Some Golden Memories of Bobby Hull

commentary editorial opinion

Nick Reiher

Sports fans, especially those around for a while in Chicago, know by now Bobby Hull died.

He was an icon in Chicago during the 1960s, broke our hearts when he followed a million bucks to go to the Winnipeg Jets of the nascent WHL in 1972. (Would they have finally beat the Canadiens that year? We’ll never know. The Hull of MPH line that year with Pit Martin and Jim Pappin was Bobby’s brother Dennis).

Many of us were glad when Bobby came back into the fold under Rocky Wirtz earlier this decade after his Dad pretty much put him on the plane to Winnipeg. My man Tony Esposito, Bobby and teammate and fellow curved-stick great Stan Mikita were the centerpieces of the inaugural Blackhawks convention in 2008.

I didn’t see Bobby there, but Andy and I got to meet some of the old guys – defenseman Pierre Pilote and Stan, who refused to shake hands with anybody getting autographs and asked Andy if he even knew who he was. Since I had heard Stosh always was pretty genial, I wondered since then if he was suffering from the early stages of the disorder that would kill him.

And we met two of the new guys – Patrick Kane and Jonathan Toews. They signed one side of the blade of the stick I brought to the convention. Stan grudgingly had signed the other, as well as a picture of Bobby and him celebrating goal-scoring milestones.

I knew whose signature I wanted on that stick and that pic.

Until I got more into hockey in the late-1960s, Bobby Hull’s was about the only name I knew. I remember going to the old Stadium (God, I miss that place) with my Dad and brother.

When Bobby picked up the puck behind his net, the crowd started to clap.

When he pumped those massive legs and started up ice, people stood up. And when he shot one of those monster slapshots – once clocked at 125 mph – they roared; even louder in that Madhouse if the puck whistled by the goalie.

If you couldn’t be at the Stadium for a game, the next best thing was listening to Lloyd Pettit on WGN radio. He was amazing and called a fight on the ice better than anyone.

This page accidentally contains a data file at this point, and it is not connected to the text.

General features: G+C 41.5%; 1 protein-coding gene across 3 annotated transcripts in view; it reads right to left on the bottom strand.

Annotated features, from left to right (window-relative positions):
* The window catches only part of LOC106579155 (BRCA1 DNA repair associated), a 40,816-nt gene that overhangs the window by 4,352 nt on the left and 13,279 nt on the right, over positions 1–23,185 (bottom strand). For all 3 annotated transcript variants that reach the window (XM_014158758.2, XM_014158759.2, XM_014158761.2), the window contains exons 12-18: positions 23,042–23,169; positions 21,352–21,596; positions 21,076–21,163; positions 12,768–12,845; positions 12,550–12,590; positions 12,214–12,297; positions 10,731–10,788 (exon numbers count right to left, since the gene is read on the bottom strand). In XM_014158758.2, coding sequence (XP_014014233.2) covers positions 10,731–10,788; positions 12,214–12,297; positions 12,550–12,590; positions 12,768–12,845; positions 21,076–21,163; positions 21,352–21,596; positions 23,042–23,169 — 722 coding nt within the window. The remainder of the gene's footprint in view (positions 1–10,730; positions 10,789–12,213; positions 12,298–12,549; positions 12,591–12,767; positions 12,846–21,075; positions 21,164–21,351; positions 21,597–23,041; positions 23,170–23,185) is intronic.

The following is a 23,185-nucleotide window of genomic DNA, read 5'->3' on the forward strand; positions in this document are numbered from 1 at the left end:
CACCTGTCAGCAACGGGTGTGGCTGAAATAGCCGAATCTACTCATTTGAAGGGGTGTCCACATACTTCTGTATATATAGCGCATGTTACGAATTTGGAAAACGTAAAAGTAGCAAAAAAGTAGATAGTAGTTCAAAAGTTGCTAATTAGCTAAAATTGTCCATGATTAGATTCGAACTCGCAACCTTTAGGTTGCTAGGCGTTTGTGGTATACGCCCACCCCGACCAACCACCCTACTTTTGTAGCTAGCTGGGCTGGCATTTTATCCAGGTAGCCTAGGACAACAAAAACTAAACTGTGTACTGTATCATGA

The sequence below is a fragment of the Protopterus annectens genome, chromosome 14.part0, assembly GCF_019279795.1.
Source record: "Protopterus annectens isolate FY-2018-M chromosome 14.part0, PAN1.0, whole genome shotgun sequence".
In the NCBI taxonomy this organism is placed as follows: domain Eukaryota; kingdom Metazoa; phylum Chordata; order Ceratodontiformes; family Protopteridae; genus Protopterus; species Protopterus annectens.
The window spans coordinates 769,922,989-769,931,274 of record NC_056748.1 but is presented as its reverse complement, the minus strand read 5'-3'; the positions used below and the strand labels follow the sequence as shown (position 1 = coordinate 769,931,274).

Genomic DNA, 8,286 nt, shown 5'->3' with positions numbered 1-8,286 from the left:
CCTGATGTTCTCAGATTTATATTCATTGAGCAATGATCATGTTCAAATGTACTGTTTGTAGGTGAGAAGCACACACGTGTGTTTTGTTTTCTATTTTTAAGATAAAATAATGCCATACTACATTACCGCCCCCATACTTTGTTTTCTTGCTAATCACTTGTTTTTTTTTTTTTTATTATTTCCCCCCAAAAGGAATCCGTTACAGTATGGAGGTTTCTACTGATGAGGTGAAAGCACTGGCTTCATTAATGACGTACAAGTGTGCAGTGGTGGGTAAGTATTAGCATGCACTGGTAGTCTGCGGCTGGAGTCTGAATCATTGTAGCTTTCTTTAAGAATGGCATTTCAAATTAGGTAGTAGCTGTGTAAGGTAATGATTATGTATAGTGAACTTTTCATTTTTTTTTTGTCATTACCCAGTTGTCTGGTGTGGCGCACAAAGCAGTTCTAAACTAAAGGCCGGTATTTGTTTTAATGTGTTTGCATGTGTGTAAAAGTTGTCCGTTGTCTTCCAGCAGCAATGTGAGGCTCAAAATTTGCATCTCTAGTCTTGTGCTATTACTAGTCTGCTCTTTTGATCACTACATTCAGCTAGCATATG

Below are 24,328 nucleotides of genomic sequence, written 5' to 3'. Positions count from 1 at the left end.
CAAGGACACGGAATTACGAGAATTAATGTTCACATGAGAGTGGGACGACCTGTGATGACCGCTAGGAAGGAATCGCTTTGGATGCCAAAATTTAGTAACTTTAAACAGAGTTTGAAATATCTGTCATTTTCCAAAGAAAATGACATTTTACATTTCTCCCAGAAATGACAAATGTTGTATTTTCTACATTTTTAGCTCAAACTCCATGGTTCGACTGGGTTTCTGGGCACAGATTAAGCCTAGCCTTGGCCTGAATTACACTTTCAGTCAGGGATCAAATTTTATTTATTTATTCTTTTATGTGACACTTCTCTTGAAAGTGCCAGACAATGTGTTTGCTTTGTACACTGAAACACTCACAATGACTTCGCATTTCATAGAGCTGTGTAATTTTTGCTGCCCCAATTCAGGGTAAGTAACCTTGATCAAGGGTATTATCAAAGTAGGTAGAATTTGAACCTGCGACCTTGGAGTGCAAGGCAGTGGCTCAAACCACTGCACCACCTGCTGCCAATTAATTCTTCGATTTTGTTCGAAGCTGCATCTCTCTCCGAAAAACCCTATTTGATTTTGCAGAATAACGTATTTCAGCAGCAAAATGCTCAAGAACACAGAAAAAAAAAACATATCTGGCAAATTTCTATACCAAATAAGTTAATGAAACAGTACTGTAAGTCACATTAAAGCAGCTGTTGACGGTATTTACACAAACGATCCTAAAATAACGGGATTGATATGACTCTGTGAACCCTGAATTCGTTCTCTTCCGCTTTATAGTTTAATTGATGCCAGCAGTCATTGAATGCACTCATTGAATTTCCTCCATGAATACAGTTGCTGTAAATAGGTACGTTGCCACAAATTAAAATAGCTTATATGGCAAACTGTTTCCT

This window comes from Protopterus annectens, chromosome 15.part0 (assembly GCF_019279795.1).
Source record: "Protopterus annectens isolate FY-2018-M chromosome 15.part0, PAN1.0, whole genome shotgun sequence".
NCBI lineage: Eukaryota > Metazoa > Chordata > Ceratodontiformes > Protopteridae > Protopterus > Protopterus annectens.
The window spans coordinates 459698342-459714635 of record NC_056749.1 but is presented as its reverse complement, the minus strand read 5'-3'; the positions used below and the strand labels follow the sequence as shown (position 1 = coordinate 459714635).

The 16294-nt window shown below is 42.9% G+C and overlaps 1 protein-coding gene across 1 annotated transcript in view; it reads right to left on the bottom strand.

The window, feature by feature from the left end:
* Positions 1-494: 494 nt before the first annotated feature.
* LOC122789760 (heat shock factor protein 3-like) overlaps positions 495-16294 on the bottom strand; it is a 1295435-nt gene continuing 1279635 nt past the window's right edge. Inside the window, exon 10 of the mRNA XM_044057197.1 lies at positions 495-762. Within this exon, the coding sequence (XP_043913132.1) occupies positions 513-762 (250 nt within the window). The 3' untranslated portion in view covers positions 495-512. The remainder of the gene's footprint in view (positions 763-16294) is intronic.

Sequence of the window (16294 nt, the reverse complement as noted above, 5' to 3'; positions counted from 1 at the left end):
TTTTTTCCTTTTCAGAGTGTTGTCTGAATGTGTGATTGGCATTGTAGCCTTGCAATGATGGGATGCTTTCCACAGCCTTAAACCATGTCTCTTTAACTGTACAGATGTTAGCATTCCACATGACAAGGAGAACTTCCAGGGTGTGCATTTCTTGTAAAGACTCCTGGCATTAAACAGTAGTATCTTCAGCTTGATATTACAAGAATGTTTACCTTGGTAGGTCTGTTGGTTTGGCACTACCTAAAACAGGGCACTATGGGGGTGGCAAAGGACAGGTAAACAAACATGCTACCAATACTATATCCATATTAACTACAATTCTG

But I was watching on WGN when Bobby scored his 600th goal. I can still hear broadcaster Jim West’s call. And, fittingly, the Golden Jet was assisted on that one by his brother, the Silver Jet.

I really needed to get that last signature on my stick and on that picture. About 12 years ago, I had heard Bobby came by the Orland Park ice arena around Thanksgiving and just sat there signing autographs.
Andy and I headed out there, and sure enough, there was Bobby and, frankly, not much of a line. We chatted for a bit. I was wearing my Terry Sawchuk Toronto jersey. He was vaguely amused.

“You knew I’d say SOMEthing,” he said laughing. “I used to call him ‘Woodchuck.’ I never had much trouble scoring on him. The one who gave me the most trouble was Gump Worsley.”

Bobby signed my picture and my stick, which now has the signatures of arguably the four most famous Blackhawks, old and new.

Andy saw him again when he was signing autographs and drinking beers at the Inwood Ice Arena in Joliet.

Bought the then-18-year-old Andy a beer. Bobby liked his beer. And other people’s, too.

When Rocky Wirtz was on the board of the group that owned the Sun-Times newsgroup, he was nice enough to give three tickets to a game on Andy’s birthday, including a ticket for my brother, Gordon.

The seats were a few rows up from the ice, right next to the tunnel where the players came out to the bench. This was the game celebrating the 50th anniversary of the 1961 Stanley Cup championship. There was Stan, the great Glenn Hall, and others from that special team. And Bobby.

We were hanging over the railing trying to get Hall’s autograph on my jersey. Bobby looked up at us and saw my brother’s cup of beer. He wanted a swig to steady himself before going out on the ice.

I’m pretty sure my brother still has the cup.


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